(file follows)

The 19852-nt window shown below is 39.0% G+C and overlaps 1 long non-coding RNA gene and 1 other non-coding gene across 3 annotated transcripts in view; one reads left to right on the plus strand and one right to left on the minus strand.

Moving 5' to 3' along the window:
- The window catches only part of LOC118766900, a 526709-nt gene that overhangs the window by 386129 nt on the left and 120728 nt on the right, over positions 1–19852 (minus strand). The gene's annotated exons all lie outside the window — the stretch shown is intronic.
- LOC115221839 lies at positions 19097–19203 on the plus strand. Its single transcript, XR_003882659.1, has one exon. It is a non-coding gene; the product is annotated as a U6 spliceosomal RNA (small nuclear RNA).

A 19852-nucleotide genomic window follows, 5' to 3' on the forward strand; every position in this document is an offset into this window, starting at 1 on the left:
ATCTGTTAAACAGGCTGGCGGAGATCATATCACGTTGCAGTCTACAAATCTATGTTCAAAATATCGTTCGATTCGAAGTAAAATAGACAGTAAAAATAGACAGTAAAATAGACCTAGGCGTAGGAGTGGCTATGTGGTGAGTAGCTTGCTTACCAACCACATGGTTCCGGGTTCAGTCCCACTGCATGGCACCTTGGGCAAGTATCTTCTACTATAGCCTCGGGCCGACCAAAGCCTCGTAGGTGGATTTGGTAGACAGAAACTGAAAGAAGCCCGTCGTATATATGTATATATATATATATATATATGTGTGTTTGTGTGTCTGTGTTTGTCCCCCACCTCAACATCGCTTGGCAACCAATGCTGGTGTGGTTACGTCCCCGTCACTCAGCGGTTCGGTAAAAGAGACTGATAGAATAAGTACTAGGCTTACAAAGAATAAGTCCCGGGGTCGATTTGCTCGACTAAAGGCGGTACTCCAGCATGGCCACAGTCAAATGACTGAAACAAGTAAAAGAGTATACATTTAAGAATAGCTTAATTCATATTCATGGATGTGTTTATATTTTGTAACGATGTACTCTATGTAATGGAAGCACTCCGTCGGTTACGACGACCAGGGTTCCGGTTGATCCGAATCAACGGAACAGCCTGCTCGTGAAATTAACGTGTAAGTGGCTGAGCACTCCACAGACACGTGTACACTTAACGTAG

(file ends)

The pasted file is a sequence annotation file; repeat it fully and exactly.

The 19852-nt window shown below is 39.0% G+C and overlaps 1 long non-coding RNA gene and 1 other non-coding gene across 3 annotated transcripts in view; one reads left to right on the plus strand and one right to left on the minus strand.

Moving 5' to 3' along the window:
- The window catches only part of LOC118766900, a 526709-nt gene that overhangs the window by 386129 nt on the left and 120728 nt on the right, over positions 1–19852 (minus strand). The gene's annotated exons all lie outside the window — the stretch shown is intronic.
- LOC115221839 lies at positions 19097–19203 on the plus strand. Its single transcript, XR_003882659.1, has one exon. It is a non-coding gene; the product is annotated as a U6 spliceosomal RNA (small nuclear RNA).

A 19852-nucleotide genomic window follows, 5' to 3' on the forward strand; every position in this document is an offset into this window, starting at 1 on the left:
ATCTGTTAAACAGGCTGGCGGAGATCATATCACGTTGCAGTCTACAAATCTATGTTCAAAATATCGTTCGATTCGAAGTAAAATAGACAGTAAAAATAGACAGTAAAATAGACCTAGGCGTAGGAGTGGCTATGTGGTGAGTAGCTTGCTTACCAACCACATGGTTCCGGGTTCAGTCCCACTGCATGGCACCTTGGGCAAGTATCTTCTACTATAGCCTCGGGCCGACCAAAGCCTCGTAGGTGGATTTGGTAGACAGAAACTGAAAGAAGCCCGTCGTATATATGTATATATATATATATATATATGTGTGTTTGTGTGTCTGTGTTTGTCCCCCACCTCAACATCGCTTGGCAACCAATGCTGGTGTGGTTACGTCCCCGTCACTCAGCGGTTCGGTAAAAGAGACTGATAGAATAAGTACTAGGCTTACAAAGAATAAGTCCCGGGGTCGATTTGCTCGACTAAAGGCGGTACTCCAGCATGGCCACAGTCAAATGACTGAAACAAGTAAAAGAGTATACATTTAAGAATAGCTTAATTCATATTCATGGATGTGTTTATATTTTGTAACGATGTACTCTATGTAATGGAAGCACTCCGTCGGTTACGACGACCAGGGTTCCGGTTGATCCGAATCAACGGAACAGCCTGCTCGTGAAATTAACGTGTAAGTGGCTGAGCACTCCACAGACACGTGTACACTTAACGTAG